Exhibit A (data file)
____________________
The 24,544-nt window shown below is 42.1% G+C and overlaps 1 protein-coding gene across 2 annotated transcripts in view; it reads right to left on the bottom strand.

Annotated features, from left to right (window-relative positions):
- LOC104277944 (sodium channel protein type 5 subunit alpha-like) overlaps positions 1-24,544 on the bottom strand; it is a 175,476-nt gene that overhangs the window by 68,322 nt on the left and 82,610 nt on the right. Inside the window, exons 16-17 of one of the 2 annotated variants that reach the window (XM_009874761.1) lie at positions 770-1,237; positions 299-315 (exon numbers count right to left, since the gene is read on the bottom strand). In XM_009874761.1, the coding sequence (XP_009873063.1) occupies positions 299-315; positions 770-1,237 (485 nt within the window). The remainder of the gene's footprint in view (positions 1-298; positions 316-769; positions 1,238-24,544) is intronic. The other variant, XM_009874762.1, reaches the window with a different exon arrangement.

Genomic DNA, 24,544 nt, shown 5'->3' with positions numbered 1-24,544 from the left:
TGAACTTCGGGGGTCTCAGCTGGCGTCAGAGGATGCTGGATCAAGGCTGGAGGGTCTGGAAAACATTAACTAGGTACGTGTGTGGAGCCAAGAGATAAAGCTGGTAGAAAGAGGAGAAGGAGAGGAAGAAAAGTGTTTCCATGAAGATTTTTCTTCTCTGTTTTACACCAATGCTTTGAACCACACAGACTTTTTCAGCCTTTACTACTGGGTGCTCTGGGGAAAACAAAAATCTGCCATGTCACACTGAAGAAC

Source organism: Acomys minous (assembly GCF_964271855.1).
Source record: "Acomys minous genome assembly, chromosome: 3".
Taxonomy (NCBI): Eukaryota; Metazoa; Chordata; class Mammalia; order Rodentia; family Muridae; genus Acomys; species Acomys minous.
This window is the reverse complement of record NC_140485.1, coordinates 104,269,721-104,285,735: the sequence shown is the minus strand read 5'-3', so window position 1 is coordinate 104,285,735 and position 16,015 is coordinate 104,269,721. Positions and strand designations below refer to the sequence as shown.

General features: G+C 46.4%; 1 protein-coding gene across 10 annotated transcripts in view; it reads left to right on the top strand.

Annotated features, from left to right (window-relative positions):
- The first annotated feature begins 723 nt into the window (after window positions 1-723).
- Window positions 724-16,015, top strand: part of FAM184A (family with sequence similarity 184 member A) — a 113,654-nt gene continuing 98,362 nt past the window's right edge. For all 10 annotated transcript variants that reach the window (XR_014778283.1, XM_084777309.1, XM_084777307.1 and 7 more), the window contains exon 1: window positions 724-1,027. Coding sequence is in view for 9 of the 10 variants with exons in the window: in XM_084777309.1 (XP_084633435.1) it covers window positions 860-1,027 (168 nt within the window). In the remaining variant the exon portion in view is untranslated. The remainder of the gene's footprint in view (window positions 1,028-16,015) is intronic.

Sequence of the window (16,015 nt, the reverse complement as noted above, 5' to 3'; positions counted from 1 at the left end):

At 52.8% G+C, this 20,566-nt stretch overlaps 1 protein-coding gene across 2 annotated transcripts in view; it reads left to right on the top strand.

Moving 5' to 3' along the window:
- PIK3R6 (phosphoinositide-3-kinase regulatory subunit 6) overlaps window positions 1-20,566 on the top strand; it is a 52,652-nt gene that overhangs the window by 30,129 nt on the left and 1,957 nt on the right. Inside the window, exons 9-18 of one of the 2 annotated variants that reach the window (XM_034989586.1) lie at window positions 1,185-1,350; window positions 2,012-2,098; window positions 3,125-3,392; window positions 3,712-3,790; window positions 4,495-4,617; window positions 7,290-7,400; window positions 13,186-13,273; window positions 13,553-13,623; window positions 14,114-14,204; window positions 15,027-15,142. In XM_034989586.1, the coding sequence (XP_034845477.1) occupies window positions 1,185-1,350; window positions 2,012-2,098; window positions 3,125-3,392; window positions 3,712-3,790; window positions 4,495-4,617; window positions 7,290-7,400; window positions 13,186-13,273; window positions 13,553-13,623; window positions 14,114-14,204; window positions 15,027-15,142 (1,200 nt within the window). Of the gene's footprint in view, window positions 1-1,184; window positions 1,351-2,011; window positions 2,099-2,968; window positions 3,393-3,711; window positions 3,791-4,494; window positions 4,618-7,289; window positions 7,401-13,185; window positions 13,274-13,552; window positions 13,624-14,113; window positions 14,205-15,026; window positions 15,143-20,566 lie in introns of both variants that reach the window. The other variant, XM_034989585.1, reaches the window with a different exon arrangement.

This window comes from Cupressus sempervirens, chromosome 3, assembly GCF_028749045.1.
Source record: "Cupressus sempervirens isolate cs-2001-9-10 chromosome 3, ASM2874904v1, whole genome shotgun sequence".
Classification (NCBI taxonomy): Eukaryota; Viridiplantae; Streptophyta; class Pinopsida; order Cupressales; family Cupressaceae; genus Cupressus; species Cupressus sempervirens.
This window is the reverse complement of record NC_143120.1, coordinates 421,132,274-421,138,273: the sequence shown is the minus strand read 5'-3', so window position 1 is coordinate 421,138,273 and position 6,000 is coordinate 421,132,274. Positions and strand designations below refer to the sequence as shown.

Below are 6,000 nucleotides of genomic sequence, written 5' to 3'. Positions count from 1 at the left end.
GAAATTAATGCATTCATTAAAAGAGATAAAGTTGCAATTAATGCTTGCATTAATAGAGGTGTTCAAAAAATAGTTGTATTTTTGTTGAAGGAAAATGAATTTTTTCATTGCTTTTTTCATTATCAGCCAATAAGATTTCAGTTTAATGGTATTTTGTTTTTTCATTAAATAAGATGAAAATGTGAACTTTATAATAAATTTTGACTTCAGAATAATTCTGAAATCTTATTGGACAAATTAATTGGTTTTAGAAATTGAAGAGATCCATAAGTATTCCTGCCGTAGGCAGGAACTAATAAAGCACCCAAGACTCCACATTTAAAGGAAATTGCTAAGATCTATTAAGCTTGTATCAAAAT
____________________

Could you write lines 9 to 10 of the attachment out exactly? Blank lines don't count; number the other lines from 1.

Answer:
This window is the reverse complement of record NC_140485.1, coordinates 104,269,721-104,285,735: the sequence shown is the minus strand read 5'-3', so window position 1 is coordinate 104,285,735 and position 16,015 is coordinate 104,269,721. Positions and strand designations below refer to the sequence as shown.

General features: G+C 46.4%; 1 protein-coding gene across 10 annotated transcripts in view; it reads left to right on the top strand.